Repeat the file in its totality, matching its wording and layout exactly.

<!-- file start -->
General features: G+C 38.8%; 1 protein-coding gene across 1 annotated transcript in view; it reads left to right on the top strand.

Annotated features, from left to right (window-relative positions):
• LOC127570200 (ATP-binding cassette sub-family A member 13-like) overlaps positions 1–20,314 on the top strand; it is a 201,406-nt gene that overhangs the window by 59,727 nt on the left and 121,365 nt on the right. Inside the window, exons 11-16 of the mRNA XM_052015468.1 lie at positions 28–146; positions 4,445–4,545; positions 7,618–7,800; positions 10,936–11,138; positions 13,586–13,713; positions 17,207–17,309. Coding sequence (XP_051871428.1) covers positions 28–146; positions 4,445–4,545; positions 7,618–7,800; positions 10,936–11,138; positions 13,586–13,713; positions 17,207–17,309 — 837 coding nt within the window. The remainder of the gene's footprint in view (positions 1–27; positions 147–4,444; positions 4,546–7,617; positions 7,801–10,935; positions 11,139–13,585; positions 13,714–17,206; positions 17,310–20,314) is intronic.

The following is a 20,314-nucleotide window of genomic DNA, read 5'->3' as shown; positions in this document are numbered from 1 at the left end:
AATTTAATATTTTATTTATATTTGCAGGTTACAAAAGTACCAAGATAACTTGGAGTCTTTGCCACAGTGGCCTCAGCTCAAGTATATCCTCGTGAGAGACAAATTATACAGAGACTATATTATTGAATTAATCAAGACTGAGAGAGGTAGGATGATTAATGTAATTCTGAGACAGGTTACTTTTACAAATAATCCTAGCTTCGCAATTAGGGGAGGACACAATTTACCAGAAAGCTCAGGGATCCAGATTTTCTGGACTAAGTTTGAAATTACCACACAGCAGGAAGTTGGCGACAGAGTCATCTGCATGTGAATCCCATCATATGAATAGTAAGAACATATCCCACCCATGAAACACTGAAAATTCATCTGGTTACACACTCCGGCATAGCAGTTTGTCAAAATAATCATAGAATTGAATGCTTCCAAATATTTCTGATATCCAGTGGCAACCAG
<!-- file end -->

General features: G+C 38.8%; 1 protein-coding gene across 1 annotated transcript in view; it reads left to right on the top strand.

Annotated features, from left to right (window-relative positions):
• LOC127570200 (ATP-binding cassette sub-family A member 13-like) overlaps positions 1–20,314 on the top strand; it is a 201,406-nt gene that overhangs the window by 59,727 nt on the left and 121,365 nt on the right. Inside the window, exons 11-16 of the mRNA XM_052015468.1 lie at positions 28–146; positions 4,445–4,545; positions 7,618–7,800; positions 10,936–11,138; positions 13,586–13,713; positions 17,207–17,309. Coding sequence (XP_051871428.1) covers positions 28–146; positions 4,445–4,545; positions 7,618–7,800; positions 10,936–11,138; positions 13,586–13,713; positions 17,207–17,309 — 837 coding nt within the window. The remainder of the gene's footprint in view (positions 1–27; positions 147–4,444; positions 4,546–7,617; positions 7,801–10,935; positions 11,139–13,585; positions 13,714–17,206; positions 17,310–20,314) is intronic.

The following is a 20,314-nucleotide window of genomic DNA, read 5'->3' as shown; positions in this document are numbered from 1 at the left end:
AATTTAATATTTTATTTATATTTGCAGGTTACAAAAGTACCAAGATAACTTGGAGTCTTTGCCACAGTGGCCTCAGCTCAAGTATATCCTCGTGAGAGACAAATTATACAGAGACTATATTATTGAATTAATCAAGACTGAGAGAGGTAGGATGATTAATGTAATTCTGAGACAGGTTACTTTTACAAATAATCCTAGCTTCGCAATTAGGGGAGGACACAATTTACCAGAAAGCTCAGGGATCCAGATTTTCTGGACTAAGTTTGAAATTACCACACAGCAGGAAGTTGGCGACAGAGTCATCTGCATGTGAATCCCATCATATGAATAGTAAGAACATATCCCACCCATGAAACACTGAAAATTCATCTGGTTACACACTCCGGCATAGCAGTTTGTCAAAATAATCATAGAATTGAATGCTTCCAAATATTTCTGATATCCAGTGGCAACCAG